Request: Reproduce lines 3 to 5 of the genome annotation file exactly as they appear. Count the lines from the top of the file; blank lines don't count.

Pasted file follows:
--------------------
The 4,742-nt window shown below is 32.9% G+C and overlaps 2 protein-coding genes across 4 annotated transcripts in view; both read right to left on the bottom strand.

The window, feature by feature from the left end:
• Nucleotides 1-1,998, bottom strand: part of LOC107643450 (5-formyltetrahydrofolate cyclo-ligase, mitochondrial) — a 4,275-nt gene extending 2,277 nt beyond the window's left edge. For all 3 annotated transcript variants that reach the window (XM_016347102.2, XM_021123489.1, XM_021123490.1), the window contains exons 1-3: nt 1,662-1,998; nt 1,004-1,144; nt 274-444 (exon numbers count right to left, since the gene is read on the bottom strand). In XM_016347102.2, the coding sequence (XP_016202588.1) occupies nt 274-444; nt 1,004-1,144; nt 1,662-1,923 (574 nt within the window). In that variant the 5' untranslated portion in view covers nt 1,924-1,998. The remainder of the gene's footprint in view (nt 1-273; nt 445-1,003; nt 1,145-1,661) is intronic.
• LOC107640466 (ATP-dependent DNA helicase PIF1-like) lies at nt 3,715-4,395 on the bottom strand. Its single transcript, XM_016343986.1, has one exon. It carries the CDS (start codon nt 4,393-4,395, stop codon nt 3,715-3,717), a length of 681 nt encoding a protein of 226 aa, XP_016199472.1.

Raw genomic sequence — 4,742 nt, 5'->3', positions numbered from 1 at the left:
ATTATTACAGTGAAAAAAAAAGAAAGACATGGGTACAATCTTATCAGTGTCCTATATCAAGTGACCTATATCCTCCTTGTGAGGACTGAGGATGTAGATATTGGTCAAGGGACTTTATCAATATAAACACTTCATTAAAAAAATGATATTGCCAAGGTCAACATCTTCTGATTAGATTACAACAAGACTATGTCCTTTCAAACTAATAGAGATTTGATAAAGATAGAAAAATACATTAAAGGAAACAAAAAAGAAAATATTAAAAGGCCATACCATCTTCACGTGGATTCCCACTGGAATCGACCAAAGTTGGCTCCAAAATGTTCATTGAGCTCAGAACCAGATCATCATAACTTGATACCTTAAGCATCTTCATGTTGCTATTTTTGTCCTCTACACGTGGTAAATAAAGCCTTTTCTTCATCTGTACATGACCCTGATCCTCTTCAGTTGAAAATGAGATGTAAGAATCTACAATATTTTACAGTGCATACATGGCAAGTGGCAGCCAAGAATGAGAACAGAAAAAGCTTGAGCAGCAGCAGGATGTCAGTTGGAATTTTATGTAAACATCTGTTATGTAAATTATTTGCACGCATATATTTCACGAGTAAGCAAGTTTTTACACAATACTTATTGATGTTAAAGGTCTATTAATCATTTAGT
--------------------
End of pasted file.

• Nucleotides 1-1,998, bottom strand: part of LOC107643450 (5-formyltetrahydrofolate cyclo-ligase, mitochondrial) — a 4,275-nt gene extending 2,277 nt beyond the window's left edge. For all 3 annotated transcript variants that reach the window (XM_016347102.2, XM_021123489.1, XM_021123490.1), the window contains exons 1-3: nt 1,662-1,998; nt 1,004-1,144; nt 274-444 (exon numbers count right to left, since the gene is read on the bottom strand). In XM_016347102.2, the coding sequence (XP_016202588.1) occupies nt 274-444; nt 1,004-1,144; nt 1,662-1,923 (574 nt within the window). In that variant the 5' untranslated portion in view covers nt 1,924-1,998. The remainder of the gene's footprint in view (nt 1-273; nt 445-1,003; nt 1,145-1,661) is intronic.
• LOC107640466 (ATP-dependent DNA helicase PIF1-like) lies at nt 3,715-4,395 on the bottom strand. Its single transcript, XM_016343986.1, has one exon. It carries the CDS (start codon nt 4,393-4,395, stop codon nt 3,715-3,717), a length of 681 nt encoding a protein of 226 aa, XP_016199472.1.

Raw genomic sequence — 4,742 nt, 5'->3', positions numbered from 1 at the left: